The FRC and the Department of Business, Energy and Industrial Strategy have released some Q&As highlighting measures to be introduced to help companies holding their annual general meeting during the covid-19 related restrictions.
Virtual only meetings?
The Q&As confirm that new measures will be introduced by legislation as a matter of urgency but until then companies must work within the existing legal framework. One of the key problems is that virtual-only meetings are uncommon and largely untested in the UK.
Whilst the Companies Act 2006 provides that nothing in that Act precludes meetings being held by electronic means, some commentators take the view that the requirement for a notice of a shareholders' meeting to state the "place" of the meeting means there must actually be a physical meeting albeit that shareholders could then attend that physical meeting by electronic means – a so called "hybrid" meeting.
The Q&As state that the new legislation will overcome this by providing for "closed" meetings with a minimum number of people in attendance via telephone or other means of electronic communication.
Such a meeting should be able to comply with any quorum requirement which is typically fairly small anyway – usually between two and five people.
As noted above one of the key functions of the AGM is to give shareholders an opportunity to engage with the company and its board. There is a concern that if companies move to holding "closed meetings" this will deny the wider shareholder base both a vote and a voice.
The Q&As suggest that shareholders should be encouraged to vote by proxy to ensure that their votes on the business of any closed meeting are taken into account. Companies are also encouraged to engage shareholders before, during and after the meeting by responding to questions raised by electronic or other means. Those questions and any responses could be included in the AGM minutes.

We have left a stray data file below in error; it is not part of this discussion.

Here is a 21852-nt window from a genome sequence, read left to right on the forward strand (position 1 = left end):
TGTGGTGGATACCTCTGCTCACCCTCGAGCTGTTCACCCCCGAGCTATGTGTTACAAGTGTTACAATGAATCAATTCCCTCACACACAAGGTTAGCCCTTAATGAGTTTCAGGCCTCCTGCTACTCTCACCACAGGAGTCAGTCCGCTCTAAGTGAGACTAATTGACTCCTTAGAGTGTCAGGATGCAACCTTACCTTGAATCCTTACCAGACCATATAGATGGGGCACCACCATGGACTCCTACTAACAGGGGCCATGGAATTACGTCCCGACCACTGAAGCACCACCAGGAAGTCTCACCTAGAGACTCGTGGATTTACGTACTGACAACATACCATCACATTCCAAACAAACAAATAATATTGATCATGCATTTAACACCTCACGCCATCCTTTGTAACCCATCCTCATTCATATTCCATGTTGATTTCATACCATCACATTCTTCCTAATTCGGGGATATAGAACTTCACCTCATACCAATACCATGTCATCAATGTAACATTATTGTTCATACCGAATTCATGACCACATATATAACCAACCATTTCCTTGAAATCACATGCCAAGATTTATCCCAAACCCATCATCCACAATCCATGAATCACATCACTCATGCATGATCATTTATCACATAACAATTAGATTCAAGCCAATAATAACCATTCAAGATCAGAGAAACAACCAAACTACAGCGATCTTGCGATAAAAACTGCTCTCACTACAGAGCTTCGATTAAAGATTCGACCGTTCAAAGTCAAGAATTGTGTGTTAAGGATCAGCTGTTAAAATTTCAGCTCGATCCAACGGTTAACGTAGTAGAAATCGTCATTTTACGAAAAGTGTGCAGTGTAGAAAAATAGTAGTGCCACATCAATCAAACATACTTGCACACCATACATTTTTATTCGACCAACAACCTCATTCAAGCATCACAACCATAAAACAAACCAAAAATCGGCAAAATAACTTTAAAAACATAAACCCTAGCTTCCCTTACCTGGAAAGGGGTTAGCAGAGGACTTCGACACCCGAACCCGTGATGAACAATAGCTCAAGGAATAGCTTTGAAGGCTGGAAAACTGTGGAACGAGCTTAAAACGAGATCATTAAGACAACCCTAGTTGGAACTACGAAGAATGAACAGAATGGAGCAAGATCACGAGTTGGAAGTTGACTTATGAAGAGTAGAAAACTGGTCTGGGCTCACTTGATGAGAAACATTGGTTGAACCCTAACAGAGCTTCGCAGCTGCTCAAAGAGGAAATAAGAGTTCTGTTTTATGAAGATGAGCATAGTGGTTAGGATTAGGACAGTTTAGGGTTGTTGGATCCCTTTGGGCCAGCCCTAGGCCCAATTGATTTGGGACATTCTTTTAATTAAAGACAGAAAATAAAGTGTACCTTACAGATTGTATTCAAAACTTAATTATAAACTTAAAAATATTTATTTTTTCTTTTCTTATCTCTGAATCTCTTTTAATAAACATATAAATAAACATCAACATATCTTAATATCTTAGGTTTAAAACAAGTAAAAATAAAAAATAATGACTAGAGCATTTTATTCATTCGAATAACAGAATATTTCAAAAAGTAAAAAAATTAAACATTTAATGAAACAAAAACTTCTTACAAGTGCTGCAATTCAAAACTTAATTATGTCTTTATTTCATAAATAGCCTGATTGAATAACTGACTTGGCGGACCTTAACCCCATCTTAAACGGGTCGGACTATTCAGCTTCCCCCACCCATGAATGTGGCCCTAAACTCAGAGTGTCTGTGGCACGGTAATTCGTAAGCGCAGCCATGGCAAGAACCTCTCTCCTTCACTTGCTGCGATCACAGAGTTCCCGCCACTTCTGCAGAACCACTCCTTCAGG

The Q&As also recommend that companies give shareholders a voice by holding "shareholder days" later in the year at which members could be offered access to the board in a similar way as at a typical AGM.
Whilst a company will usually post details of its AGM on its website, unless a shareholder has consented to receiving electronic communications, the company is required to communicate with that shareholder in hard copy, sending them a copy of the AGM notice and any accompanying documents. This will be a challenge for companies which may currently have little or no staff working in their offices. The Q&As state that the new legislation will temporarily relax this requirement so companies only need to communicate notices and other meeting documentation via emails, website and other electronic means.
This AGM season is also likely to see lower resolution versions of the usual professionally designed, glossy annual reports that we've become used to. Nonetheless, the information contained in those simpler documents must still be accurate and up to date.
As well as providing measures to facilitate holding an AGM within existing timetables, the Q&As suggest that an option of extending the deadline for holding an AGM will also be given. It seems likely that this will reflect the extension of the accounts filing deadline previously announced by Companies House.